ISO, IEC leaders recommend rejection of OOXML appeals
- 10 July, 2008 08:46
The leaders of the ISO and the IEC have recommended the rejection of appeals from four countries that protested a vote approving OOXML, an XML-based document format submitted by Microsoft as an international standard.
This means that DIS 29500, or Office Open XML (OOXML), likely will remain an uncontested international standard. The national bodies of Brazil, India, South Africa and Venezuela wanted the International Organization of Standardization and the International Electrotechnical Commission to re-examine the vote for various reasons, including violations associated with a ballot resolution meeting in February that eventually led to the final vote.
In a document filed to the ISO Technical Management Board (TMB), ISO Secretary-General and CEO Alan Bryden and IEC General Secretary and CEO Aharon Amit recommended that the appeals go no further because the process conformed with ISO/IEC directives.
The board has until Aug. 4 to decide whether to take on the appeals.
The ISO did not immediately respond to a request for comment on Wednesday. However, some standards advocates and supporters of ODF (Open Document Format), a rival XML-based document format that the ISO approved before OOXML, are not pleased with the leaders' recommendation.
In an entry on his ConsortiumInfo.org Standards Blog, Andrew Updegrove, an intellectual-property attorney with Gesmer Updegrove in Boston, expressed disappointment about the decision and the limited room for appeal of ISO votes that exists because of the rules that govern them.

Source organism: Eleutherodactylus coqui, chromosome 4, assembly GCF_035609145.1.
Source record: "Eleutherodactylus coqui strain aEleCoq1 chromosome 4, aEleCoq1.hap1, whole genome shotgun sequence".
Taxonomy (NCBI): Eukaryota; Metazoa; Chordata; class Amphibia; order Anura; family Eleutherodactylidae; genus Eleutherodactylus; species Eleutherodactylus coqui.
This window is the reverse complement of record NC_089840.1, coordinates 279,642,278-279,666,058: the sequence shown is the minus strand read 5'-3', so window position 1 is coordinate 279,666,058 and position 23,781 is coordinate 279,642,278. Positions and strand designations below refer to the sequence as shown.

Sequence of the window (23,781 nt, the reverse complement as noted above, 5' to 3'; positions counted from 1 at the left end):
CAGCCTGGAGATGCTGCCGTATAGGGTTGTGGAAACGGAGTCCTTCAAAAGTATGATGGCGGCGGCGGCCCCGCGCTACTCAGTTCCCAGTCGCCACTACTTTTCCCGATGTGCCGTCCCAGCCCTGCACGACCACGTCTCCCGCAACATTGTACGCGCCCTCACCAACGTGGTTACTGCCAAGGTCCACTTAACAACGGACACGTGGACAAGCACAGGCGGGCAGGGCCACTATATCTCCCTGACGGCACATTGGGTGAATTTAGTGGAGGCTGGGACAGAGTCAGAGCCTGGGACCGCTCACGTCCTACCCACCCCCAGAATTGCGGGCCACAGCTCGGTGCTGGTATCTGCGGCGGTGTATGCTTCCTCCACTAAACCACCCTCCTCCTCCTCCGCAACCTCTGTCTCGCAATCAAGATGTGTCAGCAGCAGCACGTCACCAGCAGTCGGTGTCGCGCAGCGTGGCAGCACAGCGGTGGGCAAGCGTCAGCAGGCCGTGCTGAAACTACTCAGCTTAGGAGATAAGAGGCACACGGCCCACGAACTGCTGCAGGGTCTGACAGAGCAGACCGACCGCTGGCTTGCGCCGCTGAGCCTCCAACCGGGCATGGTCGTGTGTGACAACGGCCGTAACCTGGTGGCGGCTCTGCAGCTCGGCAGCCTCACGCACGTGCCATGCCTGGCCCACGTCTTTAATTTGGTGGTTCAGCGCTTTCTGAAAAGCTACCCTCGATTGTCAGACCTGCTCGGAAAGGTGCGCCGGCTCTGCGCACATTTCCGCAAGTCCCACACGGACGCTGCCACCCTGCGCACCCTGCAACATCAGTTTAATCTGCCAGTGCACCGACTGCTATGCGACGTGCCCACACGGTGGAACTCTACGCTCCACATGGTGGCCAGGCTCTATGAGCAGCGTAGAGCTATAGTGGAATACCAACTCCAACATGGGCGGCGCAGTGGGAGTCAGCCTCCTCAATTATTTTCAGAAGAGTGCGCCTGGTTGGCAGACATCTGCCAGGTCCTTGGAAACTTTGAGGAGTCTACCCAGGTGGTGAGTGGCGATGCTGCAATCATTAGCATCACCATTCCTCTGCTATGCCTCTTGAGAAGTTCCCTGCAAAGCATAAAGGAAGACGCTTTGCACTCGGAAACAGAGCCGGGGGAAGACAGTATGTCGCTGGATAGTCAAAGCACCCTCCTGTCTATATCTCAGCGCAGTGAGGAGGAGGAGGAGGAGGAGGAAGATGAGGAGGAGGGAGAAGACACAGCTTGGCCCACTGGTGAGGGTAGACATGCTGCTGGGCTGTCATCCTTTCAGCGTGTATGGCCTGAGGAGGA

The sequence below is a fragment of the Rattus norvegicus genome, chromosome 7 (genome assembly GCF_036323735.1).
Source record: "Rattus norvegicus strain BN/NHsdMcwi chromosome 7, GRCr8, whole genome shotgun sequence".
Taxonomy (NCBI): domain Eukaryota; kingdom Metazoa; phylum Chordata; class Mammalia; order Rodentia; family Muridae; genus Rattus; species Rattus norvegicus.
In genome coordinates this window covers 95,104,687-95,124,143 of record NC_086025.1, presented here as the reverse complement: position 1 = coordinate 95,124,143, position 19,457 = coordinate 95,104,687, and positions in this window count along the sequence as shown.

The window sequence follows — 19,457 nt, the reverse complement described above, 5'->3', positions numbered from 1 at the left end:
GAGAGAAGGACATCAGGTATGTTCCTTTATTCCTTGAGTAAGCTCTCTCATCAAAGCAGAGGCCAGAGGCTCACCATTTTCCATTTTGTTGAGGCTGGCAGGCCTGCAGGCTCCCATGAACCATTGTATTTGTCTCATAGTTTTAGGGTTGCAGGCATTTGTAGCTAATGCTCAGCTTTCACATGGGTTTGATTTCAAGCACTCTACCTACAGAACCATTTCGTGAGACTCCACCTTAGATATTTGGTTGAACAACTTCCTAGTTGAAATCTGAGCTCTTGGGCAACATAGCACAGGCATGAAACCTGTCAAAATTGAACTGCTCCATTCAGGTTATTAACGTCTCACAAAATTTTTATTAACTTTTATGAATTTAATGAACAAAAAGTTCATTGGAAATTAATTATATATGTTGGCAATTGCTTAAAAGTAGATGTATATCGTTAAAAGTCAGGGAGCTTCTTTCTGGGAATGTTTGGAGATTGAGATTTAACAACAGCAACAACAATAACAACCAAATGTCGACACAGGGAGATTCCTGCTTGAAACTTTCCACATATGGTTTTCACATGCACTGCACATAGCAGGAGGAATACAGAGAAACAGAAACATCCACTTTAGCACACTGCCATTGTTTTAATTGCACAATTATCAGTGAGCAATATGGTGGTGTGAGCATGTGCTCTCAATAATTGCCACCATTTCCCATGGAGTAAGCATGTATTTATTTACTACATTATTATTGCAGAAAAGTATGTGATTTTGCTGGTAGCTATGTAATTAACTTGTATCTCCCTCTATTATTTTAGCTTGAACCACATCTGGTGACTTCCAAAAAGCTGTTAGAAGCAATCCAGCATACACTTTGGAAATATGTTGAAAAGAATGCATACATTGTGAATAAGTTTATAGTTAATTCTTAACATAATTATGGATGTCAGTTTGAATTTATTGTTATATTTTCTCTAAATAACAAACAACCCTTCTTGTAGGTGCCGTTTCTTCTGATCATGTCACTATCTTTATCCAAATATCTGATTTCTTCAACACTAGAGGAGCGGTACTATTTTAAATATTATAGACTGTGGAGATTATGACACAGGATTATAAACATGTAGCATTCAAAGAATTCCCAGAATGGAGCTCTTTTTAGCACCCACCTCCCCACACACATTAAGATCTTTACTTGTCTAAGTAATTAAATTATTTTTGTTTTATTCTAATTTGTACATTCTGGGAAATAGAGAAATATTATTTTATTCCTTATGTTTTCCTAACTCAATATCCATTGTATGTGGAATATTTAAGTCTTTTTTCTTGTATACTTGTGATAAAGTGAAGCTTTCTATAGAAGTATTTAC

Since the standards process for OOXML "was so flawed from the outset," merely "following the rules is inadequate to the events that have been witnessed, resulting in (among other outcomes) a loss of credibility for ISO/IEC, the publishing of a poor quality standard, and the endorsement of some very bad decisions along the way by those within ISO/IEC that were entrusted with those decisions," Updegrove wrote.
He added that even winning an appeal at this point would be "cold comfort after the time has been wasted by countless people around the world, the marketplace has been confused and the reputation has been tarnished."
Pamela Jones, author of the blog Groklaw, called the recommendation and the entire OOXML standards process "a farce" in a blog entry, but hinted that there's still a chance for the appeals against the vote to be processed.
"Stay tuned," she wrote. "It ain't over 'til it's over."
Microsoft submitted OOXML to Ecma International, another standards body, in an effort to fast-track it through the ISO while ODF already was going through the ISO standards process.
The OOXML fast-track process and subsequent approval by the ISO on April 1 was riddled with complaints that Microsoft acted unscrupulously, the standards process was not implemented properly, and the specification approved was too unwieldy to implement. As a result, the national bodies of Brazil, India, South Africa and Venezuela protested the vote.